The possible discovery of "new" pyramids in Egypt reminds us that even when today's headlines seem urgent, they are always part of the long sweep of history.
Lesson from the past
While many of us have been captivated by the extraordinary political events in Egypt over the last 18 months - and especially the past week, which has seen newly elected President Mohammed Morsi assert his control over the military - others have been gazing a little further back in time.
Contained excitement has broken out in archaeological circles over satellite images that just might pinpoint the remains of the biggest pyramid ever built along the Nile. A mound found near Abu Sidhum, about 250 kilometres south of Cairo, could indicate the presence of a burial structure three times the size of the Great Pyramid. Another site seems to be the location of hitherto-unknown pyramids arranged in a similar fashion to those in Giza.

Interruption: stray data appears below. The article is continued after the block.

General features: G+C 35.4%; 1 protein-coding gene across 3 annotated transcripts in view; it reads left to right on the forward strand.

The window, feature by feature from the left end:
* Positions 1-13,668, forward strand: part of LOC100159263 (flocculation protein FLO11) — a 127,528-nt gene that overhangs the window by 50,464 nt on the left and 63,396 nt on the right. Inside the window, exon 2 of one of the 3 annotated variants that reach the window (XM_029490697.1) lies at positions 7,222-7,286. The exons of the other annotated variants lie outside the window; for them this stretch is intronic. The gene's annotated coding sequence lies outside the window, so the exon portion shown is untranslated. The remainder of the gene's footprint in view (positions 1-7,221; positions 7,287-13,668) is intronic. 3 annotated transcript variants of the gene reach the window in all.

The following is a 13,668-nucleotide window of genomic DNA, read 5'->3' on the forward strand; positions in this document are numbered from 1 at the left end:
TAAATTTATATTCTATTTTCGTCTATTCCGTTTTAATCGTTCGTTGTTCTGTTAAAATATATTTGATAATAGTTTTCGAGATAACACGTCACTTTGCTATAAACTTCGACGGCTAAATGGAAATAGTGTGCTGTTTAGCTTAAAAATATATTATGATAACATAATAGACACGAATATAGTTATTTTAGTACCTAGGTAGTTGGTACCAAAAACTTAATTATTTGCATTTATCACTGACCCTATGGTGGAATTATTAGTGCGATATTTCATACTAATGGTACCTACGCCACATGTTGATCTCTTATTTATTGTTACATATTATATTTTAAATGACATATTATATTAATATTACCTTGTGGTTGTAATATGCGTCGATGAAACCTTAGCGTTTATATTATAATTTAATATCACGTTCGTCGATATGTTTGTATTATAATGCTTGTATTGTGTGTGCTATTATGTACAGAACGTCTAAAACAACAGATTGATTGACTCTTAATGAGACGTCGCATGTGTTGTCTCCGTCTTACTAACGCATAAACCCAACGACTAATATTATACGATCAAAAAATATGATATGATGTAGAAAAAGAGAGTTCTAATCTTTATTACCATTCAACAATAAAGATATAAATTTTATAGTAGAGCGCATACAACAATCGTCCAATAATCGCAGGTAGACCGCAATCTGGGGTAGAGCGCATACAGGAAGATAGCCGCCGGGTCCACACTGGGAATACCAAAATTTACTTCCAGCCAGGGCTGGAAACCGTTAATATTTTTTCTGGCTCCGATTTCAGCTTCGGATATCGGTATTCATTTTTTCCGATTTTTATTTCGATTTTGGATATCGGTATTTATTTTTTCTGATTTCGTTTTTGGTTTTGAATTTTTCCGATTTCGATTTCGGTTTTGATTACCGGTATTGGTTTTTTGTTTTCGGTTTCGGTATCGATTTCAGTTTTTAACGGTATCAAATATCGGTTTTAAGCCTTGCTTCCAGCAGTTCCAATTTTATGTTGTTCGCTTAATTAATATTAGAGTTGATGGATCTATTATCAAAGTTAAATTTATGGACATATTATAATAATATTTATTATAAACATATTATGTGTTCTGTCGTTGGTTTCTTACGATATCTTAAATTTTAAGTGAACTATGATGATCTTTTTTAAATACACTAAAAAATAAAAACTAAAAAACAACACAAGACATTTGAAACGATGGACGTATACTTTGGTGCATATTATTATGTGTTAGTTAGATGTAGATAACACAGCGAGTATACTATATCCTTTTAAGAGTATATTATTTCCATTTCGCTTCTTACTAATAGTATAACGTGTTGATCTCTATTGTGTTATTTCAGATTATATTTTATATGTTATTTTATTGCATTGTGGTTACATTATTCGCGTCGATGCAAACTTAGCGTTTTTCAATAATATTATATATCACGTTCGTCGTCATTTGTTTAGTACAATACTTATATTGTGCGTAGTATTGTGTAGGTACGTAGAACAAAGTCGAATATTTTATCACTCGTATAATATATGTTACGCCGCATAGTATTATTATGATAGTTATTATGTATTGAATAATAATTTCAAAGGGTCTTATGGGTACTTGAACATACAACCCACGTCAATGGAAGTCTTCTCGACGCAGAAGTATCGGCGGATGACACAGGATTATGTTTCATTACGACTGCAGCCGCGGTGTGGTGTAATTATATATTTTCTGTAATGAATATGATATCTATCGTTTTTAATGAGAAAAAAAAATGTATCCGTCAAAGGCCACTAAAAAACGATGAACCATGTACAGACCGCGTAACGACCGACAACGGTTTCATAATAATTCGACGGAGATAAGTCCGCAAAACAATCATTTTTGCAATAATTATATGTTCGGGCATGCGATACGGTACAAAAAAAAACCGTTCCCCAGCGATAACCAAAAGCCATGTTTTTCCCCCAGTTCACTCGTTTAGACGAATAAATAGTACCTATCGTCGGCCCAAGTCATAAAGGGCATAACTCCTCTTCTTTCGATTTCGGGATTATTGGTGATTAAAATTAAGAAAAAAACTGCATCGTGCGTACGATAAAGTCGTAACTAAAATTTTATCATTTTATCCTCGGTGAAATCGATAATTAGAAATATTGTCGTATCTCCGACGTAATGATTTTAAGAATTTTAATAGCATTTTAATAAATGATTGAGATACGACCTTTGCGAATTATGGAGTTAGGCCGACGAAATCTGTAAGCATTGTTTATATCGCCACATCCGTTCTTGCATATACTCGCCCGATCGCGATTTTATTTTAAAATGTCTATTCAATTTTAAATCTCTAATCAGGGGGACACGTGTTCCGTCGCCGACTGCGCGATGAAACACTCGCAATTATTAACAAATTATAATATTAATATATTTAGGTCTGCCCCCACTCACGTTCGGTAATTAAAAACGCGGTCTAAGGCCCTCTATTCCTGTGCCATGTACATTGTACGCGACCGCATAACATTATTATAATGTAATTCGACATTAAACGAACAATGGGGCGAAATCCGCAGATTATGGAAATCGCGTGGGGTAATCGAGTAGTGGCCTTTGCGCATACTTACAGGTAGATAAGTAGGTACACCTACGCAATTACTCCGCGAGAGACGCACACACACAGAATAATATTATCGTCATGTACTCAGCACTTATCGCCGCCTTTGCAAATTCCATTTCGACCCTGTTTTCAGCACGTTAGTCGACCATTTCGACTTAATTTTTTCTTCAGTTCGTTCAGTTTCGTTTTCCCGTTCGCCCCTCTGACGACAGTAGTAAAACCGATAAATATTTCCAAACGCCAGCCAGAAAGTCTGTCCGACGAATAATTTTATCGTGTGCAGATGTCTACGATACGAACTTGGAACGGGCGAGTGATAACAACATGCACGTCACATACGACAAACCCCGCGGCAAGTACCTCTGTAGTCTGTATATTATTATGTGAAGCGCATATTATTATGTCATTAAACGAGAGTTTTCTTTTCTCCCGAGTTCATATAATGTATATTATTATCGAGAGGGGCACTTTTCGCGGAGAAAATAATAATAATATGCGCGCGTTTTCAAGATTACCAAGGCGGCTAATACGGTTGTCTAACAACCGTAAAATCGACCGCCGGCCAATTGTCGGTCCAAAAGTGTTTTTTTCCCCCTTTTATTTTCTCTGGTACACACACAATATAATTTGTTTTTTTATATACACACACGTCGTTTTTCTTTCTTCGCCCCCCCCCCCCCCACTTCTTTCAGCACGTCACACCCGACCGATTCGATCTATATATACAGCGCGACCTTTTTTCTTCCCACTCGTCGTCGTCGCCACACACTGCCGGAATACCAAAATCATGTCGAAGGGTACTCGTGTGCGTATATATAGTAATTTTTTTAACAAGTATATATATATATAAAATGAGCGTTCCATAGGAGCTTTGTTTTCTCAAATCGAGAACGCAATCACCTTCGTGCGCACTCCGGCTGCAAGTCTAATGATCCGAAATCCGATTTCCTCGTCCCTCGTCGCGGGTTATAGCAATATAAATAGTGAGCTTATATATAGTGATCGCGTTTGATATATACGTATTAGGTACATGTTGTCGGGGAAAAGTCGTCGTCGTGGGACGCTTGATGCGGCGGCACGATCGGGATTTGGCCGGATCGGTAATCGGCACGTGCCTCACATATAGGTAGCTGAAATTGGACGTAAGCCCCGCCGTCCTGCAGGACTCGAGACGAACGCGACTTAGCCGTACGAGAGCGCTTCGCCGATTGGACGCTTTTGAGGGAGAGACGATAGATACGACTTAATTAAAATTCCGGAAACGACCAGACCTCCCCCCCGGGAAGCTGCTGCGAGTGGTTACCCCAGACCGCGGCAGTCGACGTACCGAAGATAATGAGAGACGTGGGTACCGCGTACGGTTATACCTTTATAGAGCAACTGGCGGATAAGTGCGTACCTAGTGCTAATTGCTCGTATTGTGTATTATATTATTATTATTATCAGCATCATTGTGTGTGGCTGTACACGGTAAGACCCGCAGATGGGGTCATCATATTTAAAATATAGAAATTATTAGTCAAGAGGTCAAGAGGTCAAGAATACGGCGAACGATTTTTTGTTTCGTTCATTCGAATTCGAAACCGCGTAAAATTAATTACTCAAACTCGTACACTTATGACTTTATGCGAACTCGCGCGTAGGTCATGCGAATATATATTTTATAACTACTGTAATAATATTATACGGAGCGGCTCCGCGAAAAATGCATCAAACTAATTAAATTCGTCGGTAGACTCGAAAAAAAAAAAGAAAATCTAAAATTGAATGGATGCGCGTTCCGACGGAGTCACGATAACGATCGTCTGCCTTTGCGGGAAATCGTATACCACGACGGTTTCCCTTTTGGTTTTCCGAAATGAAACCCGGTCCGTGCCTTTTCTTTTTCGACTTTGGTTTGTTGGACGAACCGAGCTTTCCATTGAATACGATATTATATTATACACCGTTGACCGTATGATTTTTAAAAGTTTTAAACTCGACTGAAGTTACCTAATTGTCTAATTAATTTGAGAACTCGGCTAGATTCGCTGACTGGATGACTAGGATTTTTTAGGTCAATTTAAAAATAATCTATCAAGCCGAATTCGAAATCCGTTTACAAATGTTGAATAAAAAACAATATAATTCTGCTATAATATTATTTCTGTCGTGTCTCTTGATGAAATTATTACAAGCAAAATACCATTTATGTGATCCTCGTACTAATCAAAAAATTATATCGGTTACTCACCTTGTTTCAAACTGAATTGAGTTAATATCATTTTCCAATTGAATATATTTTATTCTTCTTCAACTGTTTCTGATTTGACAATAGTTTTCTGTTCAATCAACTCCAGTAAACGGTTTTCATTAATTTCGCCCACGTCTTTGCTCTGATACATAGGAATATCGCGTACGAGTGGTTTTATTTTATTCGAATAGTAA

The discoveries were made by American researcher Angela Micol on the internet application Google Earth and, while they are yet to be verified, these potential pyramids could yield further treasures from the past.
The mere thought of undiscovered treasures serves as a timely reminder of Egypt's long and storied history, the resilience of its people, and the greatness of human endeavour. By reflecting on the achievements of yesterday, we can all recognise the possibilities of today and tomorrow.